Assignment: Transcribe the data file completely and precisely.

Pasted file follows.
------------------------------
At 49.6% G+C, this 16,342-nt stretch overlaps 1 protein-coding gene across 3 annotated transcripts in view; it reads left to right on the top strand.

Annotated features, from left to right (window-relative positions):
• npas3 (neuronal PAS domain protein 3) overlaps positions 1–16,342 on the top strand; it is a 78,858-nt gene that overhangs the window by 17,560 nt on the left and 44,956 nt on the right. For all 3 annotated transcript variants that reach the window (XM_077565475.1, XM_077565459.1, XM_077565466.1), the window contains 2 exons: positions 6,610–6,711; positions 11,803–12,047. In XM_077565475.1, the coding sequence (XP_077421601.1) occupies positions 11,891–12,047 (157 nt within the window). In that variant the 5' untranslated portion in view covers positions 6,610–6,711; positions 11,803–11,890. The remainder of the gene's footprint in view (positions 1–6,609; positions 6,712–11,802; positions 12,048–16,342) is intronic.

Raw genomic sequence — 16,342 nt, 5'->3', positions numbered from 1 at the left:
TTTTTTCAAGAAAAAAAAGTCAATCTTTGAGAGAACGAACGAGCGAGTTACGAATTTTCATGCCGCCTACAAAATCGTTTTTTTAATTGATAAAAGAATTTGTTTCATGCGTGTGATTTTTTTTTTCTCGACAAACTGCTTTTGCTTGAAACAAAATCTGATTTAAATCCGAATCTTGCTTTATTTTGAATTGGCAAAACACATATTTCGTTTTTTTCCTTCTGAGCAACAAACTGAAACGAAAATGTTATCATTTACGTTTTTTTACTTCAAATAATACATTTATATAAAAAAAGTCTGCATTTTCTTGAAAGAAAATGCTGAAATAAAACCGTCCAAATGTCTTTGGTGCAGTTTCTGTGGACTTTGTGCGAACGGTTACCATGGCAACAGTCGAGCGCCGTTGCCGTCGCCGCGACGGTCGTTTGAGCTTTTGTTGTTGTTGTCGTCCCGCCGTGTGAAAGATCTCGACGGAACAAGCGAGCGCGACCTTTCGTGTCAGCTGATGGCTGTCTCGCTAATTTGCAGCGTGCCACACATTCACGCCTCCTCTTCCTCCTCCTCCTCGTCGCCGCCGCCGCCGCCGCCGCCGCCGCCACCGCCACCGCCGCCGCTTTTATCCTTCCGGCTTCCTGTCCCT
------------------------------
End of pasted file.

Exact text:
At 49.6% G+C, this 16,342-nt stretch overlaps 1 protein-coding gene across 3 annotated transcripts in view; it reads left to right on the top strand.

Annotated features, from left to right (window-relative positions):
• npas3 (neuronal PAS domain protein 3) overlaps positions 1–16,342 on the top strand; it is a 78,858-nt gene that overhangs the window by 17,560 nt on the left and 44,956 nt on the right. For all 3 annotated transcript variants that reach the window (XM_077565475.1, XM_077565459.1, XM_077565466.1), the window contains 2 exons: positions 6,610–6,711; positions 11,803–12,047. In XM_077565475.1, the coding sequence (XP_077421601.1) occupies positions 11,891–12,047 (157 nt within the window). In that variant the 5' untranslated portion in view covers positions 6,610–6,711; positions 11,803–11,890. The remainder of the gene's footprint in view (positions 1–6,609; positions 6,712–11,802; positions 12,048–16,342) is intronic.

Raw genomic sequence — 16,342 nt, 5'->3', positions numbered from 1 at the left:
TTTTTTCAAGAAAAAAAAGTCAATCTTTGAGAGAACGAACGAGCGAGTTACGAATTTTCATGCCGCCTACAAAATCGTTTTTTTAATTGATAAAAGAATTTGTTTCATGCGTGTGATTTTTTTTTTCTCGACAAACTGCTTTTGCTTGAAACAAAATCTGATTTAAATCCGAATCTTGCTTTATTTTGAATTGGCAAAACACATATTTCGTTTTTTTCCTTCTGAGCAACAAACTGAAACGAAAATGTTATCATTTACGTTTTTTTACTTCAAATAATACATTTATATAAAAAAAGTCTGCATTTTCTTGAAAGAAAATGCTGAAATAAAACCGTCCAAATGTCTTTGGTGCAGTTTCTGTGGACTTTGTGCGAACGGTTACCATGGCAACAGTCGAGCGCCGTTGCCGTCGCCGCGACGGTCGTTTGAGCTTTTGTTGTTGTTGTCGTCCCGCCGTGTGAAAGATCTCGACGGAACAAGCGAGCGCGACCTTTCGTGTCAGCTGATGGCTGTCTCGCTAATTTGCAGCGTGCCACACATTCACGCCTCCTCTTCCTCCTCCTCCTCGTCGCCGCCGCCGCCGCCGCCGCCGCCGCCACCGCCACCGCCGCCGCTTTTATCCTTCCGGCTTCCTGTCCCT